TITLE: International Institute of Social History

ACCESS: http://www.iisg.nl

Founded in Amsterdam in 1935, the Internationaal Instituut voor Sociale Geschiedenis, or International Institute of Social History (IISH), specializes in social history in general, and the history of labor in particular. IISH facilitates scholarly research through its collections, conferences and symposia, and publications, several of which are available in PDF format. In addition to indices to its own collections, the Institute's website also includes several specialized resources of interest to scholars and librarians such as ViVa: A Bibliography of Women's History and abbreviated listings from the ArcheoBiblioBase (ABB) database of Russian archives.

ViVa contains citations to nearly 5,000 articles (in English, French, German, and Dutch) published in over 100 historical and women's studies journals from 1975-2000. Full bibliographic information is provided for each citation, and users can browse by year or search by keyword.

ArcheoBiblioBase, maintained by Patricia Kennedy Grimsted, provides detailed information on the individual archives administered by the Federal Archival Service of Russia (Rosarkhiv), archives of other major federal agencies, and local municipal and oblast archives in Moscow and St. Petersburg. All archive names have been transliterated using the Latin alphabet, and English translations are provided. Users can choose from a table of contents or search by keyword. Where available, addresses, phone numbers, hours of operation, contact persons, and email addresses are given.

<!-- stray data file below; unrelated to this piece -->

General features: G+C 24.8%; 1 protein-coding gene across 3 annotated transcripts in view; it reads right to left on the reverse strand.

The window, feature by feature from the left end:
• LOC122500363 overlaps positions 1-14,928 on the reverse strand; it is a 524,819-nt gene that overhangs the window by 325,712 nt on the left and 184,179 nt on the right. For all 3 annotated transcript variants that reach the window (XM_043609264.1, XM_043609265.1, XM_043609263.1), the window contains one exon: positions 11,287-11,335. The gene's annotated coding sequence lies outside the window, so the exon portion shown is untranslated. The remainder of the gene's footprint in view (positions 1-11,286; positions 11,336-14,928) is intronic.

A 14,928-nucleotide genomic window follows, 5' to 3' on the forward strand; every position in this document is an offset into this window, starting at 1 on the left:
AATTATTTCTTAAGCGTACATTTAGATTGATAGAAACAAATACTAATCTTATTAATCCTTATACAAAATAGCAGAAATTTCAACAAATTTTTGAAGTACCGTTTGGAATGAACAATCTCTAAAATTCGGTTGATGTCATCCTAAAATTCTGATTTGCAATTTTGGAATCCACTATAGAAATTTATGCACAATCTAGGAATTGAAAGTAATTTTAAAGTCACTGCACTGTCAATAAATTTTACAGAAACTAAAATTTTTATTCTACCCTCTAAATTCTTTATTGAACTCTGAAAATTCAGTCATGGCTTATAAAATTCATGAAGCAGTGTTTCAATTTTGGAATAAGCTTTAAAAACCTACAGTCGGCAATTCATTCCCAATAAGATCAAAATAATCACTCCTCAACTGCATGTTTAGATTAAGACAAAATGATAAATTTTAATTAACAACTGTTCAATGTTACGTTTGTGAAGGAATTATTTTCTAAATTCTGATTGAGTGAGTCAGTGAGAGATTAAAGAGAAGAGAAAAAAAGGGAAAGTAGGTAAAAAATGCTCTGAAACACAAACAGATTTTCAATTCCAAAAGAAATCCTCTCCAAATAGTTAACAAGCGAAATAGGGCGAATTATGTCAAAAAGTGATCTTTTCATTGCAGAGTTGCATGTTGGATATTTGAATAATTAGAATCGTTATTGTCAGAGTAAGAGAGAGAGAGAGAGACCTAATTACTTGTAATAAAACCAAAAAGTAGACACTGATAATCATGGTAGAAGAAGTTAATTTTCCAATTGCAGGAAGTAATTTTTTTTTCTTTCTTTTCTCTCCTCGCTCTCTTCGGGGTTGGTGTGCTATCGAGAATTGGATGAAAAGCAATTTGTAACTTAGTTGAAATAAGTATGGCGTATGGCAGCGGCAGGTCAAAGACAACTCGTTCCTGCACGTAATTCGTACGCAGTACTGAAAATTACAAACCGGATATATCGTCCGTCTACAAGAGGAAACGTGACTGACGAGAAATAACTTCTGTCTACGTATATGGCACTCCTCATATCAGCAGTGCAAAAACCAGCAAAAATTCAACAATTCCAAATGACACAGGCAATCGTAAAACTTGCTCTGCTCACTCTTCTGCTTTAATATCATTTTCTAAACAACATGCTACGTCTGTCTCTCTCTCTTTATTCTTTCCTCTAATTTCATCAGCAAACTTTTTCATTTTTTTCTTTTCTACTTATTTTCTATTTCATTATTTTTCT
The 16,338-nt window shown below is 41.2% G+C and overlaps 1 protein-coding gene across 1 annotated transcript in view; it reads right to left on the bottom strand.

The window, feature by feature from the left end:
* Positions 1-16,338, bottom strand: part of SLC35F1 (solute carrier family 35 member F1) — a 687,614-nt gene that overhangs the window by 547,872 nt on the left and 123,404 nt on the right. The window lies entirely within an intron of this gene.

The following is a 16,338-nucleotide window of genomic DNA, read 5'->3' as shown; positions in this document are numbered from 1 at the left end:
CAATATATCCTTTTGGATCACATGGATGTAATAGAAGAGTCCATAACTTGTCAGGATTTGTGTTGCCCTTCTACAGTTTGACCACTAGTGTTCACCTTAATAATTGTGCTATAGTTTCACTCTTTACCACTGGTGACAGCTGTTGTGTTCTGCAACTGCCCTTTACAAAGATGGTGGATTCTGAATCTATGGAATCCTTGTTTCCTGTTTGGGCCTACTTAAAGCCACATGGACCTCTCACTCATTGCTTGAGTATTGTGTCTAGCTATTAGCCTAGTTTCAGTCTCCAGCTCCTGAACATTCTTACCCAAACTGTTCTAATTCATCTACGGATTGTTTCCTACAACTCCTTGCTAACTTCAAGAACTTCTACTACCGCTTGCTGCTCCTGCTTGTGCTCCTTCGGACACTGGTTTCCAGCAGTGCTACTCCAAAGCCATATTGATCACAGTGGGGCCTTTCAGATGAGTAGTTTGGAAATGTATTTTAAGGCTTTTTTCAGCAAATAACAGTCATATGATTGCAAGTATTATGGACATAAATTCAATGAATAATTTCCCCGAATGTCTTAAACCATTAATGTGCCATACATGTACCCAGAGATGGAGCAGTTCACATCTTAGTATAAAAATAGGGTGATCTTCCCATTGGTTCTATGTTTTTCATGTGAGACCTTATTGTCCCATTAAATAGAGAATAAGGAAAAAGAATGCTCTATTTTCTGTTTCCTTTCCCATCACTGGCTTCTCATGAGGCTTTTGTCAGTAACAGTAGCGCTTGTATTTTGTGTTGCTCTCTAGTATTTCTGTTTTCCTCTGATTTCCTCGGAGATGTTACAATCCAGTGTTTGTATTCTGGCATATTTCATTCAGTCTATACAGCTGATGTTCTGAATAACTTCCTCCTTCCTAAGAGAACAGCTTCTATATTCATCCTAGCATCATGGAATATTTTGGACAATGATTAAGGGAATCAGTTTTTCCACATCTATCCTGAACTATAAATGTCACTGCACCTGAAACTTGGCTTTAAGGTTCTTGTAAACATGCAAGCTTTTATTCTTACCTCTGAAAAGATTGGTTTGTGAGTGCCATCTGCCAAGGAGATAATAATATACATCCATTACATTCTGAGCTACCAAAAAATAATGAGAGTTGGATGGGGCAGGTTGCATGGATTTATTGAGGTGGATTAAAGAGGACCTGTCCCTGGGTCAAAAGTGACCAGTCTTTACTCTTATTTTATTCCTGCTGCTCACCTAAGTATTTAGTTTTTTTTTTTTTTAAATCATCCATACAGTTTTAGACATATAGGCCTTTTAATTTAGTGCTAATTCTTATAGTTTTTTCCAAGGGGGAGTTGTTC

The IISH also maintains two thorough and well-organized sections of the WWW Virtual Library, one of the oldest catalogs of the web. These virtual libraries covering Labour and Business and Women's History are organized through an extensive tree structure and are searchable by keyword.

Also on the IISH site, Stefan Landsberger of the Sinological Institute of Leiden maintains an online exhibition of Chinese propaganda posters. There are currently 24 galleries (e.g., "Great Leap Forward," "The Mao Cult"). Other poster collections include communist posters from the former Soviet Union, Cuba and China, and Dutch socialist political posters. A wonderful digital exhibit called Art to the People features the art of Walter Crane, Thˇophile-Alexandre Steinlen, Albert Hahn, Frans Masereel and Gerd Arntz, and includes information and a timeline for each artist.

Faculty and students in history, political science, labor studies, and sociology should find plenty of valuable information at the IISH site, which should be bookmarked by all academic libraries.

John A. Drobnicki
York College/CUNY

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